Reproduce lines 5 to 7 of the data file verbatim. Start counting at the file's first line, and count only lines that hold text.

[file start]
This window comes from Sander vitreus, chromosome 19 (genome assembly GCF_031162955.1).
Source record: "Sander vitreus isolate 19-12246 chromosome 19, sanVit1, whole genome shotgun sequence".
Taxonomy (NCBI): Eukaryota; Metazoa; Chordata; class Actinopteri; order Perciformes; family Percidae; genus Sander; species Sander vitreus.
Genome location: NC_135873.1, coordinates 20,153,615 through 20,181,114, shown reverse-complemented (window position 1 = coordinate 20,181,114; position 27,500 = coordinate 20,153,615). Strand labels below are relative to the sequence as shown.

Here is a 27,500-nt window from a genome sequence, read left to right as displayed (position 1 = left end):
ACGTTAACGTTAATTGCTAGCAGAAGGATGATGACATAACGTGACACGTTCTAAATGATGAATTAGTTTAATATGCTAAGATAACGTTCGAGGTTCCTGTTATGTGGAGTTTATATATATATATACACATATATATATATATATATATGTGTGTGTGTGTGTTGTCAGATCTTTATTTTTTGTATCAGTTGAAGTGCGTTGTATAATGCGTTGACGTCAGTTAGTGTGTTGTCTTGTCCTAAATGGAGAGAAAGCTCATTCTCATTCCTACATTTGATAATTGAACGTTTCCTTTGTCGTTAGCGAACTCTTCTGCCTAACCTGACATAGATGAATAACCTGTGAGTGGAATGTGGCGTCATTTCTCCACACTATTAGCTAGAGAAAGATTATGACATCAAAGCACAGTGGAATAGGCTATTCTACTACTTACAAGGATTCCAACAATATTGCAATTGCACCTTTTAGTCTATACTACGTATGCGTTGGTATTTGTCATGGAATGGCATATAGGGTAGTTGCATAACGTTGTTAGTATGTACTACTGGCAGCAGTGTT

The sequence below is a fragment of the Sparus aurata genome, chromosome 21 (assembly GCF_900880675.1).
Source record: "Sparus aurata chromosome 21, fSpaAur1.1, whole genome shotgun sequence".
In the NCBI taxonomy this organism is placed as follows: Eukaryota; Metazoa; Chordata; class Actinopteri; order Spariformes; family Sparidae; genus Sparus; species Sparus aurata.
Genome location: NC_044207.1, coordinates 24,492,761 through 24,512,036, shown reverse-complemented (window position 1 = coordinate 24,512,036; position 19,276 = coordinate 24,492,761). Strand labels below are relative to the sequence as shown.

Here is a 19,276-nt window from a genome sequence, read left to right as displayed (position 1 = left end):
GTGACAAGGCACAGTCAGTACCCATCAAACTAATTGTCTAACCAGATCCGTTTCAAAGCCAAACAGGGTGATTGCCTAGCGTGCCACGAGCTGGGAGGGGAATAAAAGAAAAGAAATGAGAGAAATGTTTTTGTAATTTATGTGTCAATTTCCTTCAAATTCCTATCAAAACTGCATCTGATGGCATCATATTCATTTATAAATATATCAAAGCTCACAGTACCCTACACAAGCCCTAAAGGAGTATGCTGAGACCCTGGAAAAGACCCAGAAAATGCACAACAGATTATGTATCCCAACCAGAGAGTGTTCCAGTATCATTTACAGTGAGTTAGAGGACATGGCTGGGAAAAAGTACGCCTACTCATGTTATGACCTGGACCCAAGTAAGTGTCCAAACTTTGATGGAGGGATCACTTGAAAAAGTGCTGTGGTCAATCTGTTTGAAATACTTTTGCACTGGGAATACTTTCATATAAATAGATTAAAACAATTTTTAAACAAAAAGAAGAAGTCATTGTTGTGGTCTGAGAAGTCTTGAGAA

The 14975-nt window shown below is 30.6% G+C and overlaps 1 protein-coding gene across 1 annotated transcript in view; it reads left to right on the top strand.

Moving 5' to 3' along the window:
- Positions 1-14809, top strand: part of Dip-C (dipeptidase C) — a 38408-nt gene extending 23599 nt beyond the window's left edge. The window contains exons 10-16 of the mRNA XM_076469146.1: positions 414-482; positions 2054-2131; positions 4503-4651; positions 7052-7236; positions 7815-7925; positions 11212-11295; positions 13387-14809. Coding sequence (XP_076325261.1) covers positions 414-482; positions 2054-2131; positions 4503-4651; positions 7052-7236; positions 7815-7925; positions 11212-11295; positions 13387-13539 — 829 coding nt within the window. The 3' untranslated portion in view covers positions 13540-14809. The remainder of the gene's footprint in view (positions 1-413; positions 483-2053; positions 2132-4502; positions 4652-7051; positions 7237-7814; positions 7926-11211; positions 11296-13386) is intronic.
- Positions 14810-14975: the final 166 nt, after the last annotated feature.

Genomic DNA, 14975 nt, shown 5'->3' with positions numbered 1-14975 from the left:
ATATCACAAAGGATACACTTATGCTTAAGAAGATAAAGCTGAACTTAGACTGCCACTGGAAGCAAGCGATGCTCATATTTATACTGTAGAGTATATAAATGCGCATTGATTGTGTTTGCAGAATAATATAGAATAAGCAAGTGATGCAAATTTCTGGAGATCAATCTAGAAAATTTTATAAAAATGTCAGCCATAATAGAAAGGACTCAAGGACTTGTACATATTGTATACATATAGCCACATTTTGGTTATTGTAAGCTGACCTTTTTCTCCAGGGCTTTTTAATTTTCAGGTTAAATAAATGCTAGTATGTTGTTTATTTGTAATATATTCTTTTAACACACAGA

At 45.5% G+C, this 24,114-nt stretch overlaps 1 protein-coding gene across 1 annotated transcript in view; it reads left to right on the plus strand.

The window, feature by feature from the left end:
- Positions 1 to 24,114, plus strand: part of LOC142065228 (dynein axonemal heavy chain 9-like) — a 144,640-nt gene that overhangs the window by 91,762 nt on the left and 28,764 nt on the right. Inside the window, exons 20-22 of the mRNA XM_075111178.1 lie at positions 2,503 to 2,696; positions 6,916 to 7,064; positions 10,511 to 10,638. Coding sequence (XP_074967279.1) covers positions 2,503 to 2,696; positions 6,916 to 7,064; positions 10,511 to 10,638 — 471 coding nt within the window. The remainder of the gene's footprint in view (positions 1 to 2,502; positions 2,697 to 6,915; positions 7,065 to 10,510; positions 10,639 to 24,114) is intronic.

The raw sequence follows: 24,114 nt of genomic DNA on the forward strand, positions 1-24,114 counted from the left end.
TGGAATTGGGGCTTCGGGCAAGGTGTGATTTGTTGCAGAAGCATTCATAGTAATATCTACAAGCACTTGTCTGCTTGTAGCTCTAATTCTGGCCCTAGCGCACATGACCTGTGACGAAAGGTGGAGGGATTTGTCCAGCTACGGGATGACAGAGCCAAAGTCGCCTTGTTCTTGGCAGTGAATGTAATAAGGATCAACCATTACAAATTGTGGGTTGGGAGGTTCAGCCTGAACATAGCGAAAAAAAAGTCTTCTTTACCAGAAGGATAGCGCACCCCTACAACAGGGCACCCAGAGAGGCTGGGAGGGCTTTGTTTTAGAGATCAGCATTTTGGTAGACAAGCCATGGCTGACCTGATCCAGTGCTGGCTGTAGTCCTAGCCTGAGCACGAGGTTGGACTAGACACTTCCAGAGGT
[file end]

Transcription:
Here is a 27,500-nt window from a genome sequence, read left to right as displayed (position 1 = left end):
ACGTTAACGTTAATTGCTAGCAGAAGGATGATGACATAACGTGACACGTTCTAAATGATGAATTAGTTTAATATGCTAAGATAACGTTCGAGGTTCCTGTTATGTGGAGTTTATATATATATATACACATATATATATATATATATATGTGTGTGTGTGTGTTGTCAGATCTTTATTTTTTGTATCAGTTGAAGTGCGTTGTATAATGCGTTGACGTCAGTTAGTGTGTTGTCTTGTCCTAAATGGAGAGAAAGCTCATTCTCATTCCTACATTTGATAATTGAACGTTTCCTTTGTCGTTAGCGAACTCTTCTGCCTAACCTGACATAGATGAATAACCTGTGAGTGGAATGTGGCGTCATTTCTCCACACTATTAGCTAGAGAAAGATTATGACATCAAAGCACAGTGGAATAGGCTATTCTACTACTTACAAGGATTCCAACAATATTGCAATTGCACCTTTTAGTCTATACTACGTATGCGTTGGTATTTGTCATGGAATGGCATATAGGGTAGTTGCATAACGTTGTTAGTATGTACTACTGGCAGCAGTGTT

The sequence below is a fragment of the Sparus aurata genome, chromosome 21 (assembly GCF_900880675.1).